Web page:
BOSTON, Mass.—On Friday, the U.S. Food and Drug Administration (FDA) approved the new drug sofosbuvir for treatment for chronic hepatitis C. This follows last month’s approval of simeprevir for treatment of chronic hepatitis C. Rebecca Haag, CEO of AIDS Action Committee offered the following statement in response:
“Treatment for chronic hepatitis C infection is changing rapidly and holds the potential to dramatically improve the health of those living with hepatitis C. Currently, the standard protocol for treatment of hepatitis C includes interferon, a drug that must be injected and often has unpleasant and acute side effects, including severe fatigue, that can prevent some people from completing the recommended treatment.
“Just two years ago, in 2011, the FDA approved the first two direct-acting antiviral medications for hepatitis C (telaprevir and boceprevir) that have already dramatically improved hepatitis C cure rates, and shortened the length of hepatitis C treatment for some. However, the addition of sofosbuvir and simeprevir for treatment of hepatitis C holds the possibility of the development of effective, interferon-free treatment regimens that will likely improve health outcomes substantially. [pullquote]“People can live with hepatitis for a decade or more before learning they have the disease, which greatly complicates their eventual treatment and increases the costs of care. Additionally, 14 percent of those living with HIV in Massachusetts are also coinfected with hepatitis C, which complicates treatment. We urge everyone to follow the U.S. Centers for Disease Control’s recommendation that all those born between 1945 and 1965 get tested for hepatitis C. Early diagnosis and treatment can—and will—save lives.”[/pullquote]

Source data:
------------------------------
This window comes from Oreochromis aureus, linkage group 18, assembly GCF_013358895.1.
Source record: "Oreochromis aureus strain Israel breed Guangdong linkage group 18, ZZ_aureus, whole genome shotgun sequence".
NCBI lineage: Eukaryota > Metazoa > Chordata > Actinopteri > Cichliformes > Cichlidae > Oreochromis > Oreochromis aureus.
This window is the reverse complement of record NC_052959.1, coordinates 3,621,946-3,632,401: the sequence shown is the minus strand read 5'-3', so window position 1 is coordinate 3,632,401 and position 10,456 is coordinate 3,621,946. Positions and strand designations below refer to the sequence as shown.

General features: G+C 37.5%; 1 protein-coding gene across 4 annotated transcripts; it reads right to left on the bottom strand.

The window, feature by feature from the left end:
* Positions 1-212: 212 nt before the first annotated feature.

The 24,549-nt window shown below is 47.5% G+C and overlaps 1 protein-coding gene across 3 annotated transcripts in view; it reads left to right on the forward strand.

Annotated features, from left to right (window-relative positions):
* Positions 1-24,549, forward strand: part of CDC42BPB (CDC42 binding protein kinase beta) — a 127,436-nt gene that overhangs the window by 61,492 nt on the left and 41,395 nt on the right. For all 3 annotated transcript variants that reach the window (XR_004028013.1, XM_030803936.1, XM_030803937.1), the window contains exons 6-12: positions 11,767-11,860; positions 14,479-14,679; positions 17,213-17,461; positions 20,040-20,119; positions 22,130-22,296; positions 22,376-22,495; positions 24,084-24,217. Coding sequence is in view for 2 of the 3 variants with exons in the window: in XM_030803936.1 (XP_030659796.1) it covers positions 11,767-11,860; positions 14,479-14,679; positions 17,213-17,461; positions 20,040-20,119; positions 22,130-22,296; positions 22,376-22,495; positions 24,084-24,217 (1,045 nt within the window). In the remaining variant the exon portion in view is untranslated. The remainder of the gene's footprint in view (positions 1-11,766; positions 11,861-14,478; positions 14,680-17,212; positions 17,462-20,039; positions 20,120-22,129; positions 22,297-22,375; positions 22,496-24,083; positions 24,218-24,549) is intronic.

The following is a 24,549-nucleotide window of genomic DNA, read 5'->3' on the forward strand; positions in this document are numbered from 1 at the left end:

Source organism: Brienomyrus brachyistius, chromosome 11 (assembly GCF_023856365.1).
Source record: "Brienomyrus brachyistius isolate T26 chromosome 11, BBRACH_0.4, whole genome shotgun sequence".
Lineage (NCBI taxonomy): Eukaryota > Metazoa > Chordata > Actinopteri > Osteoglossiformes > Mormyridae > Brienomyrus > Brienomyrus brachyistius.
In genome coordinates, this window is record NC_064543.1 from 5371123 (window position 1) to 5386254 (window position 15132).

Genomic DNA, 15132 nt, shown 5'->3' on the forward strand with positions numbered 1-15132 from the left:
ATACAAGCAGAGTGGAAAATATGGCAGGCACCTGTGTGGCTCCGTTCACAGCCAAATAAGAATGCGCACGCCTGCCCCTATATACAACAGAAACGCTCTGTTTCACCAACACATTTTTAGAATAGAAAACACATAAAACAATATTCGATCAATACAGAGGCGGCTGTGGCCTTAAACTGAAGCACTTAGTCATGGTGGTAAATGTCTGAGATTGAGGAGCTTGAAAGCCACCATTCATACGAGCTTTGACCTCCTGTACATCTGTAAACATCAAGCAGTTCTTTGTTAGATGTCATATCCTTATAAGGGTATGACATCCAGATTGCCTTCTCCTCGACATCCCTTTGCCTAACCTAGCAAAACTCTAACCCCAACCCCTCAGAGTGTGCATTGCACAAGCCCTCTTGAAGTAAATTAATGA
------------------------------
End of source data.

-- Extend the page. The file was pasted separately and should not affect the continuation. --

“People can live with hepatitis for a decade or more before learning they have the disease, which greatly complicates their eventual treatment and increases the costs of care. Additionally, 14 percent of those living with HIV in Massachusetts are also coinfected with hepatitis C, which complicates treatment. We urge everyone to follow the U.S. Centers for Disease Control’s recommendation that all those born between 1945 and 1965 get tested for hepatitis C. Early diagnosis and treatment can—and will—save lives.”